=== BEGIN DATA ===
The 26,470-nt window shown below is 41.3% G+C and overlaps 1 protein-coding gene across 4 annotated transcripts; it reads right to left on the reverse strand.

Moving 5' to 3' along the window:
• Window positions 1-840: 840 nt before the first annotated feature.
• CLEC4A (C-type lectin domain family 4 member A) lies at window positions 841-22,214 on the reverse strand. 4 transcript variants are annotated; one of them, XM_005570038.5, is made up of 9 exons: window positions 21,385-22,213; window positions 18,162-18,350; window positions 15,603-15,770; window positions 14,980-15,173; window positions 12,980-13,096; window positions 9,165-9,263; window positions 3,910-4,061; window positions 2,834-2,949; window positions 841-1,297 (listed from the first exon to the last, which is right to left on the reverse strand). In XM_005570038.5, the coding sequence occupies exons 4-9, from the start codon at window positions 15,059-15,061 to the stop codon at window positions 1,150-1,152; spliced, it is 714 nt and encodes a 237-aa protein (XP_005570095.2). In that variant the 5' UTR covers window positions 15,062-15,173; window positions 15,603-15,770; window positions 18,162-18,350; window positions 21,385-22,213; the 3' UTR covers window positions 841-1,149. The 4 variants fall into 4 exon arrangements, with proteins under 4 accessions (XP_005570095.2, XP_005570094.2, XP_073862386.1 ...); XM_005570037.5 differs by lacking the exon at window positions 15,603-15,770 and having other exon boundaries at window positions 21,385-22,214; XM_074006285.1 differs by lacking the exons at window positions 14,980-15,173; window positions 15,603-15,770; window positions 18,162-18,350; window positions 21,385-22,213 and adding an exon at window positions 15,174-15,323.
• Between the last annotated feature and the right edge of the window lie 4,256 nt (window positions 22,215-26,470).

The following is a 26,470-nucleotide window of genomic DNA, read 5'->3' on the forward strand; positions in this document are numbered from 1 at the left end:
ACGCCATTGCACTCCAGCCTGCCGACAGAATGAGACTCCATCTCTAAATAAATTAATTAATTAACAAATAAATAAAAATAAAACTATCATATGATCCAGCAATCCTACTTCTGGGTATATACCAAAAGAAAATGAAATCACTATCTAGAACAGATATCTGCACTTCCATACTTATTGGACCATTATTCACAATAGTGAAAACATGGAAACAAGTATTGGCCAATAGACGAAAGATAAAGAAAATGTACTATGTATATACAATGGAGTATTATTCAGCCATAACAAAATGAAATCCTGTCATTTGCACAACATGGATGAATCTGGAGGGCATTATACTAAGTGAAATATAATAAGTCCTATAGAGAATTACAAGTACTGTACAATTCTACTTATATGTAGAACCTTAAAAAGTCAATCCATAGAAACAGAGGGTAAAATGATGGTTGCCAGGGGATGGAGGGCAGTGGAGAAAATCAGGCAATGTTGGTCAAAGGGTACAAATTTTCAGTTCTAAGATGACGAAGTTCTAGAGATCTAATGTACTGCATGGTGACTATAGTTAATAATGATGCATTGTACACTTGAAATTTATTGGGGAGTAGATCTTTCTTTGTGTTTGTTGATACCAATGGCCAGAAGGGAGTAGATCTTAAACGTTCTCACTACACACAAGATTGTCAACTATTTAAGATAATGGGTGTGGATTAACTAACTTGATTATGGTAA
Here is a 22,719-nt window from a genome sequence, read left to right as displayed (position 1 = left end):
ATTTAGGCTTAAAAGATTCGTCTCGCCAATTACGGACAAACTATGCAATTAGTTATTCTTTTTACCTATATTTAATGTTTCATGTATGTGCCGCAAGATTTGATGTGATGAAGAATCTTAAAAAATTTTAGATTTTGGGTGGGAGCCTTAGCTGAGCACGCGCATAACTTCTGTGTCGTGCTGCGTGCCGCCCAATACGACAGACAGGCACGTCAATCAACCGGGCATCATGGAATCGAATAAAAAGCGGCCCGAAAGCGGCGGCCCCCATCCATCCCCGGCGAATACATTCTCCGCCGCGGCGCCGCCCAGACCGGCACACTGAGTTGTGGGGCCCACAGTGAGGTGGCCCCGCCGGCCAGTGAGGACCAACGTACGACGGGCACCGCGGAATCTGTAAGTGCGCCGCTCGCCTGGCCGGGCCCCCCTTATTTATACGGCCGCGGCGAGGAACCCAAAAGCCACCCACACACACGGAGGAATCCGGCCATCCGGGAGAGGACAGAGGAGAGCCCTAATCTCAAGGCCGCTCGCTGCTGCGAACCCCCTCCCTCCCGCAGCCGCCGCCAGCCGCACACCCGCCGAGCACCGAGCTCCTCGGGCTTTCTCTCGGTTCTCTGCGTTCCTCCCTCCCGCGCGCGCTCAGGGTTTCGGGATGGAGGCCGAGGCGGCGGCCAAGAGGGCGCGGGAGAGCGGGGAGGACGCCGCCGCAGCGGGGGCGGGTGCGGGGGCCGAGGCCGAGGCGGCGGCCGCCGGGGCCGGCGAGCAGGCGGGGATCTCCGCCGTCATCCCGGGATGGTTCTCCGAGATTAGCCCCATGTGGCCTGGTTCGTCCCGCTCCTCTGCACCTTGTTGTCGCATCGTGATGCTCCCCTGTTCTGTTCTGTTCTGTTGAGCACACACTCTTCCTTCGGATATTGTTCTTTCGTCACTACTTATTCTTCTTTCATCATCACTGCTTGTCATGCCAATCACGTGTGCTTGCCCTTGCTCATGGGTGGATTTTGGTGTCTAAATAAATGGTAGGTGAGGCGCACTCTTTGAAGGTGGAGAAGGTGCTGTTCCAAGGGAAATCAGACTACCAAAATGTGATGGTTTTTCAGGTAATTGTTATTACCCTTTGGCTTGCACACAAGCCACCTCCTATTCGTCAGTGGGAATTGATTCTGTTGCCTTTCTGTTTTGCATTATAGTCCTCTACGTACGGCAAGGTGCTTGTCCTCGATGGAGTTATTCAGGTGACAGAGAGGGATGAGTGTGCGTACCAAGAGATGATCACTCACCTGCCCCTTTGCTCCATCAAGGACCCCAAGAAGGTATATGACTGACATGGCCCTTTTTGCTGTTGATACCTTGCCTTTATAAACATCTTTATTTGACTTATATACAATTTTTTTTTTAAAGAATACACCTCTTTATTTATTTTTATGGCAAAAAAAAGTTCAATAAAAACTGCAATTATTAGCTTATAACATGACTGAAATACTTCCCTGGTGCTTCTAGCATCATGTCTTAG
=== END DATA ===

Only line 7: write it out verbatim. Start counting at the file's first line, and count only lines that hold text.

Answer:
ACGCCATTGCACTCCAGCCTGCCGACAGAATGAGACTCCATCTCTAAATAAATTAATTAATTAACAAATAAATAAAAATAAAACTATCATATGATCCAGCAATCCTACTTCTGGGTATATACCAAAAGAAAATGAAATCACTATCTAGAACAGATATCTGCACTTCCATACTTATTGGACCATTATTCACAATAGTGAAAACATGGAAACAAGTATTGGCCAATAGACGAAAGATAAAGAAAATGTACTATGTATATACAATGGAGTATTATTCAGCCATAACAAAATGAAATCCTGTCATTTGCACAACATGGATGAATCTGGAGGGCATTATACTAAGTGAAATATAATAAGTCCTATAGAGAATTACAAGTACTGTACAATTCTACTTATATGTAGAACCTTAAAAAGTCAATCCATAGAAACAGAGGGTAAAATGATGGTTGCCAGGGGATGGAGGGCAGTGGAGAAAATCAGGCAATGTTGGTCAAAGGGTACAAATTTTCAGTTCTAAGATGACGAAGTTCTAGAGATCTAATGTACTGCATGGTGACTATAGTTAATAATGATGCATTGTACACTTGAAATTTATTGGGGAGTAGATCTTTCTTTGTGTTTGTTGATACCAATGGCCAGAAGGGAGTAGATCTTAAACGTTCTCACTACACACAAGATTGTCAACTATTTAAGATAATGGGTGTGGATTAACTAACTTGATTATGGTAA